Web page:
Eyeball a car magazine or two on a newsstand and there's a good chance you'll spot a 200-mile-per-hour dream machine gracing the cover. Why not? They're gorgeous weapons of speed, and they all sell for more than the price of your house. Supercar MSRP inflation shows no signs of letting up, all (three) of the $3.9 million, 750-horsepower Lamborghini Venenos are spoken for. Ferraris are priced somewhat more competitively; the legendary Italian maker will soon offer 499 editions of their $1.15 million carbon-fiber-bodied, hybrid V-12/electric LaFerrari, which has 963 horsepower and can reach 217 … Read more
What is Jeremy's favorite color?!
Samsung today released Part 2 of its teaser ad series for the Galaxy S4 smartphone launch with its "secret messenger," a boy named Jeremy. In the first ad, Jeremy is allowed to look inside a box that ostensibly houses the Galaxy S4, and runs home with it. At the end of that video, Jeremy sits down at a desk in his room and the video ends with "to be continued."
In the second installment, Jeremy is hounded by a neighbor girl, Jane, who thinks the package is for her (or … Read more
When Apple gives a new phone to a child, that child gets drunk and leaves it in a bar.
Samsung, on the other hand, is far more trusting.
A new teaser ad which is surely for its Galaxy S4 phone (clue: Tagline is "Be Ready 4 The Next Galaxy") offers a blond-haired boy who, for some unexplained reason, is being given the first of the new phones.
Jeremy Maxwell, aged, oh, perhaps 11, is being given the role of "Secret Messenger" for the new phone.
Why is he secret? And to whom must he deliver the … Read more
The woman who posted a video of her children dancing to the Prince tune "Let's Go Crazy" and has since waged nearly a six-year legal fight with Universal Music Group over the clip, may see her day in court.
US District Judge Jeremy Fogel ruled today that a summary judgment will not decide this case, which means that if the two parties don't settle, this lawsuit will proceed to a jury trial.
Yelp, the local listing service that has long been critical of Google's ways, is understandably disappointed with the FTC's settlement with the search giant. Other than a few minor concessions -- which you can read about here -- the government determined that Google's search practices are legal.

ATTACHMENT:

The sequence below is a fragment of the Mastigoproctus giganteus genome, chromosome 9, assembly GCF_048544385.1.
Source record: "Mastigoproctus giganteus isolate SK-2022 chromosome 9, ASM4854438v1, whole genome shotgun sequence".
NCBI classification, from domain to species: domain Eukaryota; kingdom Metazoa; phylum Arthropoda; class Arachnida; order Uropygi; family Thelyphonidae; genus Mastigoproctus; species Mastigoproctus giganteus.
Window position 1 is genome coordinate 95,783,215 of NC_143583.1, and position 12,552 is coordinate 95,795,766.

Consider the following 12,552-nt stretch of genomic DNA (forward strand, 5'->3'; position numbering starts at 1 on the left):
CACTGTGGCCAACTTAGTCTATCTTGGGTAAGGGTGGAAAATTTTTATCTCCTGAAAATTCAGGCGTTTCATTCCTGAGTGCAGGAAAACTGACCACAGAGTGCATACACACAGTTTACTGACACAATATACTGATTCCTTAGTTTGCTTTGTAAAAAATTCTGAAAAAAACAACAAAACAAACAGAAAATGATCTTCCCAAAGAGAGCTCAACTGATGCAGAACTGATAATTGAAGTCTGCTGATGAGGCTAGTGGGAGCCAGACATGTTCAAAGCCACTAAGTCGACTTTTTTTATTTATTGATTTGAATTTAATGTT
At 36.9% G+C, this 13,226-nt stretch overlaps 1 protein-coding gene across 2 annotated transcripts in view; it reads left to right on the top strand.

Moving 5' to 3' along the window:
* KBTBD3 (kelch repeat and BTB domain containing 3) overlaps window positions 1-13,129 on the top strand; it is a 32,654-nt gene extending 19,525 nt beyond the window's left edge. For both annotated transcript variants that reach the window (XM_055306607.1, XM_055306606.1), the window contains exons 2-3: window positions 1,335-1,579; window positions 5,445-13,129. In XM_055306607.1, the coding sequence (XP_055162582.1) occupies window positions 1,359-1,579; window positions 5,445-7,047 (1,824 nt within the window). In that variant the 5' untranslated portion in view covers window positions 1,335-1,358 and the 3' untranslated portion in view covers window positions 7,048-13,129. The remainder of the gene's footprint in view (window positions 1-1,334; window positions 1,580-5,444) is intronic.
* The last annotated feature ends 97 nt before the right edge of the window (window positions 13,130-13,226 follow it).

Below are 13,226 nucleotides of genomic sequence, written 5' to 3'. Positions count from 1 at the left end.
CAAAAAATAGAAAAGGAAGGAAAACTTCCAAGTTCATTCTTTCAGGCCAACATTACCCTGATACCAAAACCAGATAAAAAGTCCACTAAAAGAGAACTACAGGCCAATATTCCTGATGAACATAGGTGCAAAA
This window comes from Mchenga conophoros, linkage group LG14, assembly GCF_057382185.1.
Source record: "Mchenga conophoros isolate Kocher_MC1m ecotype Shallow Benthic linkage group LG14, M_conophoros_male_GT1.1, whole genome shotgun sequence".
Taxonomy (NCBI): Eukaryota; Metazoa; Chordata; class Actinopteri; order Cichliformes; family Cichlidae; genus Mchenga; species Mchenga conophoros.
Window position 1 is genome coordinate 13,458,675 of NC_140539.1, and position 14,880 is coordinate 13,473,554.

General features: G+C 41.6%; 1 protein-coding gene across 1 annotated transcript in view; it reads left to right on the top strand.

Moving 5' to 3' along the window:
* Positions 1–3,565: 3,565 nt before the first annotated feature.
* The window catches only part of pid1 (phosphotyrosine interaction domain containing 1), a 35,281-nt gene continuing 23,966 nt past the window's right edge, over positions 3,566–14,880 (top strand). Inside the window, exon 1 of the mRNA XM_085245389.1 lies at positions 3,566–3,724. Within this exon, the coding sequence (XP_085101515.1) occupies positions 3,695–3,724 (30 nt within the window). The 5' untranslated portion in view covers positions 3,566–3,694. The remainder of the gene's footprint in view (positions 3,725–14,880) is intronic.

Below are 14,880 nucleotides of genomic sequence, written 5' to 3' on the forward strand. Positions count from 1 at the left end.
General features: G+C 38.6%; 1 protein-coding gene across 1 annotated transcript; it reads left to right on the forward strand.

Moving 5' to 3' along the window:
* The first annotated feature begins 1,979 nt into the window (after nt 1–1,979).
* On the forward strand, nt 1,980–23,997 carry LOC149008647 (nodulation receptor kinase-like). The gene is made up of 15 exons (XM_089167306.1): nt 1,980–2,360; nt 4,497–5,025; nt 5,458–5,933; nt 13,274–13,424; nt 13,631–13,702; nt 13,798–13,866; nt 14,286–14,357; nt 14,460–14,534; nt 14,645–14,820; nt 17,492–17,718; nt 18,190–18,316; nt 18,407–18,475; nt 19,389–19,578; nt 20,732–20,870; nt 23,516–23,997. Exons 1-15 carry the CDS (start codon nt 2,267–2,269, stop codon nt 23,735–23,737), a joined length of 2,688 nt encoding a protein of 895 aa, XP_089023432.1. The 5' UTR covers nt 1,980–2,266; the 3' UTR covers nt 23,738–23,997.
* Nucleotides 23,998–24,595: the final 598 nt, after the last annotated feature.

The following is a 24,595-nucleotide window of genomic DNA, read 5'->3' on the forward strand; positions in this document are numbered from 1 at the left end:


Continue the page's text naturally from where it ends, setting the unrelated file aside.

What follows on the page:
"Today's announcements by the FTC validate a number of the concerns we have raised about Google's dominance in the search market and its anti-competitive behavior," Yelp said in a statement. "The closure of the Commission's investigation into search bias by Google without action, however, … Read more
Take a look around the 2012 LA Auto Show and you'll see quite a few compact, fully-electric vehicles. Having spent much time creeping along at 20 mph on Los Angeles' gridlocked highways and stopping-and-going on its crowded streets this week, I can think of no better city to get excited about EVs.
We've rounded up the biggest players in this year's small EV class, many of which are currently available to consumers or will be sometime in 2013.
Chevrolet Spark EV
Stoppelman, speaking here today at a Business Insider conference, responded to a question from Nicholas Carlson, Business Insider deputy editor, about whether Google is evil. While he didn't straight out call the larger company the devil, he did say that Google has some evil business practices, such as ranking its reviews higher than those from competitors like Yelp.
Stoppelman said that any disruptive businesses, like Uber and Airbnb, are guaranteed backlash, and government and business entities shouldn't necessarily be allowed to limit those businesses. However, … Read more
Leaked from today's 404 episode:
On this day in 1992, "Jeremy" premiered on MTV.
Great collection of what Olympic divers look like mid-jump.
NASA to air Mars landing in Times Square.
FCC to Verizon: You don't have a right to block tethering apps.
When the Antisec branch of Anonymous hacked into security think tank Strategic Forecasting, or Stratfor, at the end of December, one of its claims was the theft 200GB worth of data, including e-mails and clients' credit card information.
Days after the hack, the group published 860,000 e-mail addresses and 75,000 unencrypted credit card numbers on the Web.
Now, the FBI's Milan Patel says that between December 6, 2011, and February 2012, "at least $700,000 worth of unauthorized charges were made to credit card accounts that were among those stolen during the Stratfor Hack," according … Read more